What You Need to Know About Acute Angle-Closure Glaucoma
AACG is an eye emergency.
If you’re reading this because you’ve developed a red eye with pain, nausea/vomiting and reduced vision, you should seek medical attention immediately. Resist the temptation to cover the eye, but go straight to a medical professional.
Understanding the eye.
The eye keeps its shape and focuses the light coming in (and therefore the images you see) via the cornea and iris which are filled with fluid. See the diagram above.
The area between the front of the eye and the lens is a watery fluid called the aqueous humour (humour means fluid). And the area in the eyeball, behind the lens is called the vitreous humour. This is more of a jelly-like fluid.
What Causes Acute Angle-Closure Glaucoma?
AACG is an eye emergency and happens when the pressure inside the eye gets too high very quickly. If not treated urgently it can lead to permanent loss of vision in the eye.
There are other types of glaucoma but these happen more slowly and are not discussed here.
What causes AACG? The fluids (humours) in the eye are made in, and drained from the eye so that they are always fresh and clear from the light to pass through. If there is a blockage in the drainage system, the pressure in the eye rises because more fluid is being made but not drained away.
This pressure can start to damage the optic nerve at the back of the eye.
Blockages can occur because of the shape of the eye or structure of it. Therefore some people are more at risk of AACG than others.
Some triggers for AACG can come in situations when the pupil is dilated – such as in dim lighting, after taking certain medications (see below) or in moments of stress or excitement.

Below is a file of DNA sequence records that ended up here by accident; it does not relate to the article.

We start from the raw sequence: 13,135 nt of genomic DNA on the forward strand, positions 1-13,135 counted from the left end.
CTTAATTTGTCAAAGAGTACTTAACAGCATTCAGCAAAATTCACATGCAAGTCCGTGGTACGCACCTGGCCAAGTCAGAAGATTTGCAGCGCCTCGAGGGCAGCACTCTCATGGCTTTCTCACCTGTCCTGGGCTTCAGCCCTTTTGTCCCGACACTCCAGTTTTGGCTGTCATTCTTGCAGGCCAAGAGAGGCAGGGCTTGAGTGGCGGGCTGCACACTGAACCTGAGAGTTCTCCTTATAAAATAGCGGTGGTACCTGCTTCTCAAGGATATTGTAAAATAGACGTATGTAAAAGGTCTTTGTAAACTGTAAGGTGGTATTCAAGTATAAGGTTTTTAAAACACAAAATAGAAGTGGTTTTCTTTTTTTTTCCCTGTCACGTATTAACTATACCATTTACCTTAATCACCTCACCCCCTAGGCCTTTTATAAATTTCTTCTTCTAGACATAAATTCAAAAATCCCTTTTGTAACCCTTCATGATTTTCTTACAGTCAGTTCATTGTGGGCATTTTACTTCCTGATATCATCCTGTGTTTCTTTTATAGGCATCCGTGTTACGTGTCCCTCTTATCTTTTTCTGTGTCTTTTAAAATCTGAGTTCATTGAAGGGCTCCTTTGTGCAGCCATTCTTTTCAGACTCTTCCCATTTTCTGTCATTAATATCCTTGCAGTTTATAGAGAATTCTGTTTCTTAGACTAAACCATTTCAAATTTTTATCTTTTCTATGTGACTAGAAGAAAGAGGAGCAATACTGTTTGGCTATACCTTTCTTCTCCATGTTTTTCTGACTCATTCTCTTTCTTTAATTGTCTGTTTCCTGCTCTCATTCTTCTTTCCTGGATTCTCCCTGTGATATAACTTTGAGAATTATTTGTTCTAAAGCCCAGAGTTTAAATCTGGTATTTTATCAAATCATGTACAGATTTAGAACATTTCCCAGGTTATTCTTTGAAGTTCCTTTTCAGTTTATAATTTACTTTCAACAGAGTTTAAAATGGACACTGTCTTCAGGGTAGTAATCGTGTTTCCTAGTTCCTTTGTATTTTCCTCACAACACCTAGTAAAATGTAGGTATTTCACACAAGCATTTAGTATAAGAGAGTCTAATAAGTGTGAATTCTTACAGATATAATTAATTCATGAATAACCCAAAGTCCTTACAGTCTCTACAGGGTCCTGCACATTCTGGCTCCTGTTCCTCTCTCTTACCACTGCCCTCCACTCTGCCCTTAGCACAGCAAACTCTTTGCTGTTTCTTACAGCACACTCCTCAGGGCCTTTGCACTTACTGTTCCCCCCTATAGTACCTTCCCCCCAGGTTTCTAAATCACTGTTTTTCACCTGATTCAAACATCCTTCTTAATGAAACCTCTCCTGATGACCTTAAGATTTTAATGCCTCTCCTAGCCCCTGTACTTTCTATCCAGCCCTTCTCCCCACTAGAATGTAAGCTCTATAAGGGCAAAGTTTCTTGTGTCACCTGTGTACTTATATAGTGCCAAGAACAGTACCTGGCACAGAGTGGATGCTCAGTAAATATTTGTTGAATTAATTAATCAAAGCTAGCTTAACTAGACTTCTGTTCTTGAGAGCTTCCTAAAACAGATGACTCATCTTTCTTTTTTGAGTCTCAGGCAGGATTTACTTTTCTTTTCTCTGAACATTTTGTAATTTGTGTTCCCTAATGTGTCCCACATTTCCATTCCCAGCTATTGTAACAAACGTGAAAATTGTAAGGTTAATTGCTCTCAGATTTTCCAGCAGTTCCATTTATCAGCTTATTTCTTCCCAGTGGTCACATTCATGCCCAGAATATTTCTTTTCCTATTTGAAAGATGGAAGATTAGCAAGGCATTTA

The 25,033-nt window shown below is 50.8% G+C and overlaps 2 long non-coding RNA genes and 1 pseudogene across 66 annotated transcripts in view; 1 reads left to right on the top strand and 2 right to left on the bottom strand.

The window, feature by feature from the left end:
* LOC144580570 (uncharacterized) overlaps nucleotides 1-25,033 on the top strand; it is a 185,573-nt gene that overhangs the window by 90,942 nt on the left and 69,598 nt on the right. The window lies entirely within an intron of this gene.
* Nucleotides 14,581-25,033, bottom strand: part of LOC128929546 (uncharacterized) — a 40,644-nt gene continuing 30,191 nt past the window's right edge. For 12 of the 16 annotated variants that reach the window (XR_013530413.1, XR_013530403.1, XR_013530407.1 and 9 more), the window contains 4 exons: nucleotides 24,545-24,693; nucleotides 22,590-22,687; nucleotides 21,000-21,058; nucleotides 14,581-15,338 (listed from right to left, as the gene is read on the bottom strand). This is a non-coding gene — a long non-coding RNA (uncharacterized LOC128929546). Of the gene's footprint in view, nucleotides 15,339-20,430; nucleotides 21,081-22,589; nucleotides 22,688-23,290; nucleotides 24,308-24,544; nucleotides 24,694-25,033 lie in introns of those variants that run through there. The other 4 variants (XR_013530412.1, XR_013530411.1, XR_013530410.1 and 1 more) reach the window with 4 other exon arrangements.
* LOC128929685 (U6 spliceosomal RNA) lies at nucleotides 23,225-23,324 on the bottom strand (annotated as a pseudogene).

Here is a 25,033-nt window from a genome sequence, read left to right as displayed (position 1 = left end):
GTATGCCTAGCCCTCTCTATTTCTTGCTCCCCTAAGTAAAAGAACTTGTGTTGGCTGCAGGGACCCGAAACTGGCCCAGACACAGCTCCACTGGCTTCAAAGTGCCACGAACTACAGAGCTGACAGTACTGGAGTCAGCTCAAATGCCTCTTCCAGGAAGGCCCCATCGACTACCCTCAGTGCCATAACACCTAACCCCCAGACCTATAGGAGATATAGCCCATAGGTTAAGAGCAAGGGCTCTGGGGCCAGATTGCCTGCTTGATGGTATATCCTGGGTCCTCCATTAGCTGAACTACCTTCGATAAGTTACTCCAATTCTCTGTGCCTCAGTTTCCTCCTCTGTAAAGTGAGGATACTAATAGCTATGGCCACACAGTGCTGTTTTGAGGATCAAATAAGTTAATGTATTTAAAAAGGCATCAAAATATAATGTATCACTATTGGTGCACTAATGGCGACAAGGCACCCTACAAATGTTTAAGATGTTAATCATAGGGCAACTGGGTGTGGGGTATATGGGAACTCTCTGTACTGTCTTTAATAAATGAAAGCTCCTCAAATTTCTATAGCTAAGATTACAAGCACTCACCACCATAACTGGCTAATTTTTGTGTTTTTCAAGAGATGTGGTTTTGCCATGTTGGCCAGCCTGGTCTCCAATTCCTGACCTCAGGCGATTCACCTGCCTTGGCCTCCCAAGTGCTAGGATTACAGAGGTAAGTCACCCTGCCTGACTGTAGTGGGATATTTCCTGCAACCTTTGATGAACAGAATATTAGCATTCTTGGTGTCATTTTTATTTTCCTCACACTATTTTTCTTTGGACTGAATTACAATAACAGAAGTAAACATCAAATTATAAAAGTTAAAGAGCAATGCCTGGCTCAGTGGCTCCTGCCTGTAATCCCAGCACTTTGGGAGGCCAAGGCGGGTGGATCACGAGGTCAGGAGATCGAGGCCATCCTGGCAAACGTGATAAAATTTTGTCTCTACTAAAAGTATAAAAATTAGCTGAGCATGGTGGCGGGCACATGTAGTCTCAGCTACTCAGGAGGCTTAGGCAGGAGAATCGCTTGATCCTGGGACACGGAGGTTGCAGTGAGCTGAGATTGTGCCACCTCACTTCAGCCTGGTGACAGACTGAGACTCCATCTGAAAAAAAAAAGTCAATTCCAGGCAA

Medications to be wary of, and to discuss with your health care professional if you are at risk of AACG are:
- Eye drops that are sometimes to used to dilate the pupil during an eye exam
- Ipratropium (Atrovent) used in COPD or asthma
- Topiramote (Topamax) for epilepsy
- Antidepressants in the tricyclic or SSRI groups of drugs
- Some anti-nausea/vomiting meds
- Phenothiazines used in schizophrenia (eg Thioridazine)
- Some meds used to treat stomach ulcers such as chlorpharmine, cimetidine and ranitidine.
Am I at risk of AACG?
About 1 in 1000 people get AACG. A risk factor is anything that increases your chance of developing a disease. Have risk factors doesn’t mean that you will get the disease and not having risk factors doesn’t mean that you won’t get it.
Risk factors include:
- being over 40 years of age;
- having far-sight;
- being female;
- being of Southeast Asian or Eskimo decent because of the shape of the eye, see above);
- having a close relative (mother, father, brother, sister) who has had AACG.
What are the symptoms of AACG?
Symptoms usually start quite suddenly and include:
- Sudden, severe pain in the eye which might spread round the head, or an aching eye
- Eye redness
- Blurred vision or haloes/circles round lights
- Nausea/vomiting or abdominal pain
- The eye may feel hard and tender.
Sometimes an attack may pass off after a few hours but will probably happen again and each time this happens your vision may be damaged further.
Confirmation of the diagnosis is done by an eye exam with specialised equipment by an eye specialist.
What is the treatment for AACG?
Treatment is needed quickly as this is an emergency.
Resist the temptation to cover the eye – this causes the pupil to dilate which makes the problem worse.
Medical treatment is to lower the pressure and inflammation in the eye by using drops containing betablockers and steroids.
Pilocarpine drops cause the pupil to constrict
Brimonidine eye drops can reduce the fluid in the eye.
Pain killers and anti-nausea meds will help your other symptoms.
When the pressure in the eye has reduced you may need further treatment to prevent it coming back.
If AACG is treated quickly the prognosis for saving the sight is good.
Surgical treatment makes a small triangular hole in the iris (the coloured part of the eye). This is called surgical iridectomy.
Laser treatment involves making a small hole in the iris which allows the fluid to flow freely. This is called peripheral iridotomy.
It may be recommended that you have the same procedure to the other eye to prevent it happening in this eye too.
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